In this study, we used a mouse strain (129x1/SvJ) that carries functional Nramp1 and a non-attenuated Salmonella strain to more closely mimic natural infection [23]. This persistent infection model was used to investigate host immune adaptations to gastrointestinal inflammation that are associated with survival. We hypothesized that the ability of the host to co-exist with large numbers of bacteria in the gastrointestinal tract requires either a dampened systemic inflammatory response or the ability to tolerate inflammation. To test this, we compared the host immune responses in super-shedder and moderate-shedder mice and characterized an immune state specific to super-shedders. Broadly, we found super-shedders have an activate innate inflammatory response in both the gastrointestinal tract and the systemic organs but a dampened adaptive T cell response specific to the systemic sites. Finally, we identify an unexpected host immune mechanism mediated by neutrophils that controls TH1 cell expansion in the super-shedder immune state.


Super-shedder mice have high levels of neutrophils in systemic tissues

To examine the host immune response to persistent Salmonella infection, we first enumerated the bacterial burden in gastrointestinal and systemic tissues of mice infected with S. Typhimurium for 30 days. Bacterial loads in the spleen and the mesenteric lymph nodes (MLN) were tightly clustered across mice, while those in the gastrointestinal sites showed the large variation characteristic of super-shedders and moderate-shedders ([18], Figure 1A). It is known that super-shedder mice develop colitis that results in an influx of granulocytes to the colon [18]. We identified moderate and super-shedder mice as outlined in material and methods and asked if the neutrophilia extended to secondary lymphoid organs. We observed a notable increase in the frequency of Gr1+ (Ly6G+Ly6C+) granulocytes in the spleen, MLN, and blood (Figure 1B) of super-shedder mice compared to moderate-shedders. Super-shedder spleens were composed of 12±2.8% neutrophils; in contrast, on average, the moderate-shedder spleen contained only half that amount (5. 3±1.1% neutrophils). Histological analysis demonstrated that neutrophils constituted over 80% of splenic myeloid cells (Fig. 1C). Neutrophils were also the most numerous cell type in super-shedder blood, with 63.6±21.6% of the non-red blood cells identified as circulating neutrophils, while moderate-shedder blood contained only 25.3±3% neutrophils. When compared to uninfected mice, the levels of neutrophils in the systemic organs of moderate-shedders were significantly higher (Figure 1B). However, no significant difference in colonic neutrophil levels between uninfected and moderate-shedder mice was observed indicating that neutrophilia in the systemic sites was a stronger indicator of shedding status. Taken together, our data suggest that neutrophil levels in the systemic sites are positively correlated with gastrointestinal bacterial load.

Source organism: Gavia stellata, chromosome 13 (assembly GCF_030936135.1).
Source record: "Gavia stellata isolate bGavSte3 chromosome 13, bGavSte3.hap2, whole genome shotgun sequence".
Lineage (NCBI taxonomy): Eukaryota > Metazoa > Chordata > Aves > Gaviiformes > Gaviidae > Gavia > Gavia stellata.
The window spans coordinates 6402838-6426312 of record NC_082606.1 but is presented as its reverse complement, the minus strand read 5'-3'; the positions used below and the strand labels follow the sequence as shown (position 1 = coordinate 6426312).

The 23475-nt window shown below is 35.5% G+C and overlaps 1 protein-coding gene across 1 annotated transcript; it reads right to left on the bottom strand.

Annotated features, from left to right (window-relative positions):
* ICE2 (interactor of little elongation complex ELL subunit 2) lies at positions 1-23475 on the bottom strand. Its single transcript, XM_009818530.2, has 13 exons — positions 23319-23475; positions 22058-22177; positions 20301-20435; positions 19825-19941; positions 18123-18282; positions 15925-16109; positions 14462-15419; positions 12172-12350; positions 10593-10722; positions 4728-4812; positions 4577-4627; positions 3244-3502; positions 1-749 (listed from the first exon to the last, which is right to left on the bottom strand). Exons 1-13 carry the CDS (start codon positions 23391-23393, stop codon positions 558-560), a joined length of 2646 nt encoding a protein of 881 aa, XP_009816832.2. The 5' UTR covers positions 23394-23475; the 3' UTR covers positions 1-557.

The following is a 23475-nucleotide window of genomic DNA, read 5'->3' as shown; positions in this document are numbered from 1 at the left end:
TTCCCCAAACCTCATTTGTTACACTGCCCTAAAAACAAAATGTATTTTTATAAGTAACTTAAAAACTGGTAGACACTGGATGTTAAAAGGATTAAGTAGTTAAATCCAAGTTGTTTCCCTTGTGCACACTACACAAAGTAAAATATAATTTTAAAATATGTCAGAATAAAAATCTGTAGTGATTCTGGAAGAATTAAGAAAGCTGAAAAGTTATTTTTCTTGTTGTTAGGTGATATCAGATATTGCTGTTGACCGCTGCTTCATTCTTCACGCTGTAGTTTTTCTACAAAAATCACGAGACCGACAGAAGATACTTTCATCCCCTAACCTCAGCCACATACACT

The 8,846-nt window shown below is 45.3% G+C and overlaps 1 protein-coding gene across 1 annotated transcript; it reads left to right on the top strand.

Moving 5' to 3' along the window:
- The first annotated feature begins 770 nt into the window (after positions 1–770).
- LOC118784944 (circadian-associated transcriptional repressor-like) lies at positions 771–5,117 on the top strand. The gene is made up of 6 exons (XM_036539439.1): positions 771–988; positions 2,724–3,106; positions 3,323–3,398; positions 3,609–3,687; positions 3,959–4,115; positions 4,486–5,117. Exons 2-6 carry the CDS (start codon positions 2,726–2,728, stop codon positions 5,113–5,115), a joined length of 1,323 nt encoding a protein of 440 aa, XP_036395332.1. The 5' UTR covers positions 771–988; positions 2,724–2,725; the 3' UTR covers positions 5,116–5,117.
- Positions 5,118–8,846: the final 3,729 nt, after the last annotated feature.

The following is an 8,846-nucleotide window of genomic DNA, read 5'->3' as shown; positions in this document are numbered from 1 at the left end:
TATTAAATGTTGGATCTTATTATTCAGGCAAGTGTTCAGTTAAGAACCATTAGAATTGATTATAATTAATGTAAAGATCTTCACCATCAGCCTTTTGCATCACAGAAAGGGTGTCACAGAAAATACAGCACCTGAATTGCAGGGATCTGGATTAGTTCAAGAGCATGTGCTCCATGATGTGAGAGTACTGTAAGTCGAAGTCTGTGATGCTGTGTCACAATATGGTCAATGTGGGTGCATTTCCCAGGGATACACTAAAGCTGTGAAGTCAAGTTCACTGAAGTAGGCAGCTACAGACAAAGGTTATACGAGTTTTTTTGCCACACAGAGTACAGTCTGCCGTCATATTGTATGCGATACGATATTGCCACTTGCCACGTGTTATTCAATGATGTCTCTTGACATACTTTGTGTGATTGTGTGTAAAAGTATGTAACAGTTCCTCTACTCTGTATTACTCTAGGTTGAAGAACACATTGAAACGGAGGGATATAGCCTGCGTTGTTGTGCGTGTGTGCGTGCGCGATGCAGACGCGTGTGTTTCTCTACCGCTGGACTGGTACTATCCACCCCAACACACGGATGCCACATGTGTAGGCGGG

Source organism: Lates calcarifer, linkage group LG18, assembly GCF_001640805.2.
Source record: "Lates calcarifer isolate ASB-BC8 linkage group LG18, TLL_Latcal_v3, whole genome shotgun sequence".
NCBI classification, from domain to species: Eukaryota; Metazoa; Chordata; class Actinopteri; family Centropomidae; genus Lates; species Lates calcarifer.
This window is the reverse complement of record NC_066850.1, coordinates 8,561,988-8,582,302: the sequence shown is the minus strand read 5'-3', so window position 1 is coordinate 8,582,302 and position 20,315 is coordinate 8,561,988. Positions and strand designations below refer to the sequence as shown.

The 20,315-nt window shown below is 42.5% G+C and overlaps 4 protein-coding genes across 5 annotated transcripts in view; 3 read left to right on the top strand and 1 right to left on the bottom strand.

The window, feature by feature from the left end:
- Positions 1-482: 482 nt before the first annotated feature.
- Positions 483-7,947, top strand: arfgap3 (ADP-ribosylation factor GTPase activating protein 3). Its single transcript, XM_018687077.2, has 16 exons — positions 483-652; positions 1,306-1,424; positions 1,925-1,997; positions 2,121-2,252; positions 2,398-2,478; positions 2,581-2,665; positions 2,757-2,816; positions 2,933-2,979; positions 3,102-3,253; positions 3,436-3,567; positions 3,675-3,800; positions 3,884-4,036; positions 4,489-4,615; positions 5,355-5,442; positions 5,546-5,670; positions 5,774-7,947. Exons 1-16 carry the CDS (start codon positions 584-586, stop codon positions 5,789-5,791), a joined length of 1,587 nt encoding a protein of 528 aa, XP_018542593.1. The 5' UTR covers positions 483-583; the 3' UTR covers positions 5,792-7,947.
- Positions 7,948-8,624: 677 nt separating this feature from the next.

Figure 1
High fecal bacterial load is associated with systemic neutrophilia.

Splenic CD4 T cells from super-shedders display blunted TH1 responses

Having shown that splenic neutrophilia varied with gastrointestinal and not splenic bacterial burden, we examined whether there were associated variations in adaptive immune responses. To exploit the variation in fecal shedding, we asked what aspects of the host immune response varied with fecal bacterial load.